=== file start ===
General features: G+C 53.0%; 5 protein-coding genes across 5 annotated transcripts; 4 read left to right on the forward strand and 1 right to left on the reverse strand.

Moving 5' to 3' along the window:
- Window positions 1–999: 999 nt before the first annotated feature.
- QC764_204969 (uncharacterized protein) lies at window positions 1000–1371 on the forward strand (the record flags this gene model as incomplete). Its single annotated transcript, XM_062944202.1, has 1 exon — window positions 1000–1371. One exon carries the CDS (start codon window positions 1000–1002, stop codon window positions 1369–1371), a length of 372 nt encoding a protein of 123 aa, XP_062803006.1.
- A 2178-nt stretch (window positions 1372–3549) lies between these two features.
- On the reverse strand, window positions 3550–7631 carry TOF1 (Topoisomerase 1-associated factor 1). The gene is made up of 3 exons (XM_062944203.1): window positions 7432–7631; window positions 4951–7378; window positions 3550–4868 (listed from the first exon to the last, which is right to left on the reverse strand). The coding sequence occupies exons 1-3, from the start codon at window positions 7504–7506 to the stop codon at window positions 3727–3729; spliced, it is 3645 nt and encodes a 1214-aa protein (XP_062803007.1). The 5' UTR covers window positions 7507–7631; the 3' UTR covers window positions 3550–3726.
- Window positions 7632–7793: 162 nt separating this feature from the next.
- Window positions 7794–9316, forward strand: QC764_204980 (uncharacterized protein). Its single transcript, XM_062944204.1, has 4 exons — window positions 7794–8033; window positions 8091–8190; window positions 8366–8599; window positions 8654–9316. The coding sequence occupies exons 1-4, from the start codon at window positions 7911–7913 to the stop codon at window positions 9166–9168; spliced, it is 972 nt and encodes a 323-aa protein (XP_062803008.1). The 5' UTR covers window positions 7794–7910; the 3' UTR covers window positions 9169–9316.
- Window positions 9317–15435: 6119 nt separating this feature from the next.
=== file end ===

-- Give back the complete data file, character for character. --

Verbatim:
General features: G+C 53.0%; 5 protein-coding genes across 5 annotated transcripts; 4 read left to right on the forward strand and 1 right to left on the reverse strand.

Moving 5' to 3' along the window:
- Window positions 1–999: 999 nt before the first annotated feature.
- QC764_204969 (uncharacterized protein) lies at window positions 1000–1371 on the forward strand (the record flags this gene model as incomplete). Its single annotated transcript, XM_062944202.1, has 1 exon — window positions 1000–1371. One exon carries the CDS (start codon window positions 1000–1002, stop codon window positions 1369–1371), a length of 372 nt encoding a protein of 123 aa, XP_062803006.1.
- A 2178-nt stretch (window positions 1372–3549) lies between these two features.
- On the reverse strand, window positions 3550–7631 carry TOF1 (Topoisomerase 1-associated factor 1). The gene is made up of 3 exons (XM_062944203.1): window positions 7432–7631; window positions 4951–7378; window positions 3550–4868 (listed from the first exon to the last, which is right to left on the reverse strand). The coding sequence occupies exons 1-3, from the start codon at window positions 7504–7506 to the stop codon at window positions 3727–3729; spliced, it is 3645 nt and encodes a 1214-aa protein (XP_062803007.1). The 5' UTR covers window positions 7507–7631; the 3' UTR covers window positions 3550–3726.
- Window positions 7632–7793: 162 nt separating this feature from the next.
- Window positions 7794–9316, forward strand: QC764_204980 (uncharacterized protein). Its single transcript, XM_062944204.1, has 4 exons — window positions 7794–8033; window positions 8091–8190; window positions 8366–8599; window positions 8654–9316. The coding sequence occupies exons 1-4, from the start codon at window positions 7911–7913 to the stop codon at window positions 9166–9168; spliced, it is 972 nt and encodes a 323-aa protein (XP_062803008.1). The 5' UTR covers window positions 7794–7910; the 3' UTR covers window positions 9169–9316.
- Window positions 9317–15435: 6119 nt separating this feature from the next.